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NCJ Number: 93530 Find in a Library
Title: Royer, Profiles, and the Emerging Three-Tier Approach to the Fourth Amendment
Journal: American Journal of Criminal Law  Volume:11  Issue:2  Dated:(July 1983)  Pages:149-168
Author(s): B Latzer
Date Published: 1983
Page Count: 20
Format: Article
Language: English
Country: United States of America
Annotation: Florida v. Royer, a U.S. Supreme Court case involving the detaining of the defendant in an airport based upon the use of a drug courier profile, is significant because it relies upon and expands the three-tier theory of the fourth amendment more than any previous Supreme Court decision, thus providing tacit endorsement.
Abstract: The fourth amendment prohibits unreasonable searches and seizures in an effort to balance the needs of law enforcement and the privacy interests of the citizen. Generally, seizures are 'reasonable' if they are supported by probable cause as determined by a magistrate or, in exigent circumstances, by the police. In the last decade and a half, the Supreme Court has approved, upon reasonable suspicision (a standard lower than probable cause) seizures less intrusive than a full arrest. This article refers to traditional seizures justified by probable causes as tier-three seizures and to seizures justified by reasonable suspicion as tier-two seizures. The first tier consists of the police-citizen contacts that are some minimally intrusive as to not involve the level of a fourth amendment seizure. Although the Supreme Court affirmed the decision of the Florida Court of Appeal in ruling that Royer's detention in the airport office was unlawful and that this illegality tainted the consent upon which the search of the suitcases was based (drugs were found), this decision will not curtail the use of drug courier profiles. On the contrary, it encourages their use by endorsing the authority of police to stop air travelers, ask questions, and even request their tickets and identification based upon a profile or even purely at random. Profiles are valid law enforcement tools in principle. They are a logical extension of the rationale of Terry v. Ohio. Still, courts should be cautious to determine that seizures are actually based on objective criteria which rationally support an inference of criminality and serve to differentiate the suspect from innocent citizens. A total of 81 footnotes are provided.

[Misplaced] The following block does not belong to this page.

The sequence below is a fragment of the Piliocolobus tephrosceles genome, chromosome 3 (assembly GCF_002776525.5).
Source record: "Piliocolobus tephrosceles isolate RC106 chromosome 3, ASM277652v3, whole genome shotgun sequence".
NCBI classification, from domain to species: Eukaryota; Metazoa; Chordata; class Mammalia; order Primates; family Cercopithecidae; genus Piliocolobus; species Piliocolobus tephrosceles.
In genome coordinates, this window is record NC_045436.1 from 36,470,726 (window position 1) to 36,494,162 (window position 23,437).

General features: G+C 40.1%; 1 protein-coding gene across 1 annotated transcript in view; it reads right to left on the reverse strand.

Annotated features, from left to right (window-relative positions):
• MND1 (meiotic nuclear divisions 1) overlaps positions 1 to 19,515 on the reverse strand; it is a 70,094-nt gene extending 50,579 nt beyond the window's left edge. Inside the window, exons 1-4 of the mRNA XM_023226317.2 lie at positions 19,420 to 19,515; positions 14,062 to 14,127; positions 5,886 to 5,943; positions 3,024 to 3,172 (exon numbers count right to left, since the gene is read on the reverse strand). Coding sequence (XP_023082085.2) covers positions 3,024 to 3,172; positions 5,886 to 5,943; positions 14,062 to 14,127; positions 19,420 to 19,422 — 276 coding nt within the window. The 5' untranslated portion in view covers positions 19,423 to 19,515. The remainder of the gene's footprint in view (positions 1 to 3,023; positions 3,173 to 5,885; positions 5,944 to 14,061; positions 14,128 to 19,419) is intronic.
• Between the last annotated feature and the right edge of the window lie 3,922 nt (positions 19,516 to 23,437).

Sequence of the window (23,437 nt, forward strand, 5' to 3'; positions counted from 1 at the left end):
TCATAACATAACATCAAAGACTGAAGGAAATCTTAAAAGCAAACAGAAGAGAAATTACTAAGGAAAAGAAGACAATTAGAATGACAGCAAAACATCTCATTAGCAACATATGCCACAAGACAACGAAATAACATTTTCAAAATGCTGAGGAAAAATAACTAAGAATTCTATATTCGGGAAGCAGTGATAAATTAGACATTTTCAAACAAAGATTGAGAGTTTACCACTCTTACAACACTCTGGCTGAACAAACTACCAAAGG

Index Term(s): Drug smuggling; Offender profiles; Search and seizure laws; US Supreme Court decisions
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